On St. Patrick’s Day, my block is a riot of counterfeit green. My neighbors, the locals, and crowds of outsiders embarrass and degrade themselves, and the sidewalks are rampant with bellowing drunks: “I’m not Irish, but I’m Irish today! Wooooo!” As the Irish economy continues to shrink, an international day of blarney may be unseemly, but there’s no better time to fall back on the Pogues.
With their drinking songs, tin-whistle ditties, and rousing odes to old-school Irishness, the Pogues are the sons of a more squalid age. Shane MacGowan, their lead singer and most prolific lyricist, has long exemplified the beer-blasted Irishman: profane, incoherent, staggering, sad, by turns violent and wistful, poetic and crass. By mumbling through lines like “Jimmy played harmonica in the pub where I was born,” MacGowan reinforced the image of a culture of cackling, chaotic brawlers whose sole goal in drinking themselves to death was to get in on the first round in Hell.
So yes, the Pogues have cultivated a cartoonish image, but they deserve credit for a more profound accomplishment: they were the unlikely vanguard of Irish internationalism before all that “Celtic Tiger” hype took hold. You can see it in their lyrics, which include references not only to Cuchullain and Cromwell but also to Rhineland mythology, the works of Jean Genet, and, in a funny folk cover, Jesse James. Sure, the Pogues eulogize Irish novelist Christy Brown as “a man of renown from Dingle to Down,” but they also sing about Gallipoli, they invoke Gericault’s “Raft of the Medusa,” and they even flirt with Coleridge. They croon about being lost in Louisiana, they bemoan being down and out in Nepal, and they dabble in Spanish history, offering the only ode to Federico Garcia Lorca in which a crass reference to “the faggot poet” could possibly be seen as sympathetic.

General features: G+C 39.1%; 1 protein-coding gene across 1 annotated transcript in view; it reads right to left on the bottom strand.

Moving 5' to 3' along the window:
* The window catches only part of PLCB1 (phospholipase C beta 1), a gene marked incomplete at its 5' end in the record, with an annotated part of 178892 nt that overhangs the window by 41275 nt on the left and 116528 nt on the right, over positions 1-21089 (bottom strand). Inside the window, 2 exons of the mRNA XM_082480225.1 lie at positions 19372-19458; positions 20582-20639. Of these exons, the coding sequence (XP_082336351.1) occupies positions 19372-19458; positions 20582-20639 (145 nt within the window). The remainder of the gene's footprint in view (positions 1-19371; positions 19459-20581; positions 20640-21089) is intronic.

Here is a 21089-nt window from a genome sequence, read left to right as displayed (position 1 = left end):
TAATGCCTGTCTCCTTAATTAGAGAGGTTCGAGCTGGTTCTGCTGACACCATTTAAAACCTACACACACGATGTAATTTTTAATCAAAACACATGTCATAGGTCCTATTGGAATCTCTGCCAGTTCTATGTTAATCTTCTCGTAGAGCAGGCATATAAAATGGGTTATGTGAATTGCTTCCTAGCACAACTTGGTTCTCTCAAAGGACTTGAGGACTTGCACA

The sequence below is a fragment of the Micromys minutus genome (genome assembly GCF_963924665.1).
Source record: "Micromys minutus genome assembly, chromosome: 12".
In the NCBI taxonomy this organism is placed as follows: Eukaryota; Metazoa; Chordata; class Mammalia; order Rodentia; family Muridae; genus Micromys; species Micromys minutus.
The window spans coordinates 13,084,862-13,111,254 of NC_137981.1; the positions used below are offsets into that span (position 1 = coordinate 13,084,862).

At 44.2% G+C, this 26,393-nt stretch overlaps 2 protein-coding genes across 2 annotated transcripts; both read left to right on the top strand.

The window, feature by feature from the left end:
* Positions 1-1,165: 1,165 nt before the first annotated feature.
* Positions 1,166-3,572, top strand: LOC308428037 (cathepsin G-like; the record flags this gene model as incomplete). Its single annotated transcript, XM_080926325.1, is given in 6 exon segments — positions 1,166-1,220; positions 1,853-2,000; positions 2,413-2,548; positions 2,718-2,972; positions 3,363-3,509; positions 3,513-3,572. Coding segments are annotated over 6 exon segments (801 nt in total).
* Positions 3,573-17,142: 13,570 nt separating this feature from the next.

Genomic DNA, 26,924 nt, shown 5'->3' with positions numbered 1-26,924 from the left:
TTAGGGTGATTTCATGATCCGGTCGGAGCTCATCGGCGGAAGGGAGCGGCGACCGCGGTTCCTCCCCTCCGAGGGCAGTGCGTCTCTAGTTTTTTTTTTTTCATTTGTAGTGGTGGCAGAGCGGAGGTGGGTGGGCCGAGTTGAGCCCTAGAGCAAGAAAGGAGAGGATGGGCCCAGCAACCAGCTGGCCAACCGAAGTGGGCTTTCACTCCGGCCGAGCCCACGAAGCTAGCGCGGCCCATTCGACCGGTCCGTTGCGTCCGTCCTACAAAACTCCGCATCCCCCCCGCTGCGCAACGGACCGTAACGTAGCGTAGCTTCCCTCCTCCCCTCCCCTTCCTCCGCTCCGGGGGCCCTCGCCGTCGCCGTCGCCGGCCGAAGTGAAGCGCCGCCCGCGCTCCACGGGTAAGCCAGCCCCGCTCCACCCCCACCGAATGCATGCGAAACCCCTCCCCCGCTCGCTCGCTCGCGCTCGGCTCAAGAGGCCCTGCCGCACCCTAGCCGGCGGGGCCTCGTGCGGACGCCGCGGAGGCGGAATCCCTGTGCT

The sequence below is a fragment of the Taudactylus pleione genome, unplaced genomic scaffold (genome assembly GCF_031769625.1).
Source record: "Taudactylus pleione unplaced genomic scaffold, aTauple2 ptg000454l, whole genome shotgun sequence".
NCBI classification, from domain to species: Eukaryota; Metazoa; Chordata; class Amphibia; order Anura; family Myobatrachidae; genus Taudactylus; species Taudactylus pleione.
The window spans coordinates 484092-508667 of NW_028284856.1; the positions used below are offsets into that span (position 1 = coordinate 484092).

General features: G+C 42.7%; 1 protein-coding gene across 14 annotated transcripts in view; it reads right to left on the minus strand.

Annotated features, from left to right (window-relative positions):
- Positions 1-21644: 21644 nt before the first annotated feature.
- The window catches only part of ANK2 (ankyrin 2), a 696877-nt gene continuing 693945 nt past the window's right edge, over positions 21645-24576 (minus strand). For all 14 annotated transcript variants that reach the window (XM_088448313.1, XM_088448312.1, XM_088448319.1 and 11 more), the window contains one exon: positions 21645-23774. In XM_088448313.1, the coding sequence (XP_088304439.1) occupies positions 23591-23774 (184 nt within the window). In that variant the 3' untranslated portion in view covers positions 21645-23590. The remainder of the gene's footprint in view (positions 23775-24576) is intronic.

Often, the Pogues depart from folk ditties to dabble in tunes that evoke Guinness-flecked spaghetti Westerns or Celticized Bernstein soundtracks, and they throw themselves into the Cole Porter songbook without explanation or apology. Listen to “House of the Gods” and you’ll get a sense of how much thought goes into making such clangy, boisterous, intoxicating music. MacGowan’s goofy song about meeting a transvestite hooker on a Thai beach includes an opening and closing flourish that’s wonderfully wry: it’s a high-strung, ironic rendition of the melody from “You Still Believe in Me,” a sincere love song by—who else?—the Beach Boys.
Of course, the Pogues can be plainly sincere, especially when singing about squandered dreams. “Fairytale of New York,” MacGowan’s duet with the late Kirsty MacColl, has become a lachrymose Christmas favorite, but its popularity overshadows the superior “Thousands are Sailing,” guitarist Phillip Chevron’s bittersweet tale of Irish immigration:
In Manhattan’s desert twilight,
In the death of afternoon,
We stepped hand in hand on Broadway
Like the first men on the moon,
Chevron’s characterization of the Irish as both celebrating and fleeing their “fear of priests with empty plates, from guilt and weeping effigies” combines regret, wistfulness, superstition, and self-loathing; that’s the sort of artistry that makes the Pogues more than a novelty band with a repertoire of drinking songs. Only a lyricist who’s seen the rest of the world could think so clearly and write so eloquently about Ireland’s place within it.
Granted, the Pogues are improbable spokesmen for Irish internationalism—and not only because half the band is actually English. Watch the documentary If I Should Fall From Grace and marvel at footage of Shane MacGowan—drunken, petulant, rotten-toothed, and suicidal. Could this incoherent bum really be the literate soul who wrote the Pogues’ most poignant songs? Did he really go to Thailand, Nepal, New York, and Mississippi? Is there really a Rain Street where he observed Ireland in all its Chaucerian glory, or was the whole business born of drugs and booze?
Who knows? Today, raise a few pints to the Pogues. When a world full of expats looked back with nostalgia, the Pogues looked beyond Irish shores. If you just need to drink and be raucous and weepy, they gave you a suitable soundtrack. If you aspire to be worldly and wise, they gave you good songs for that, too.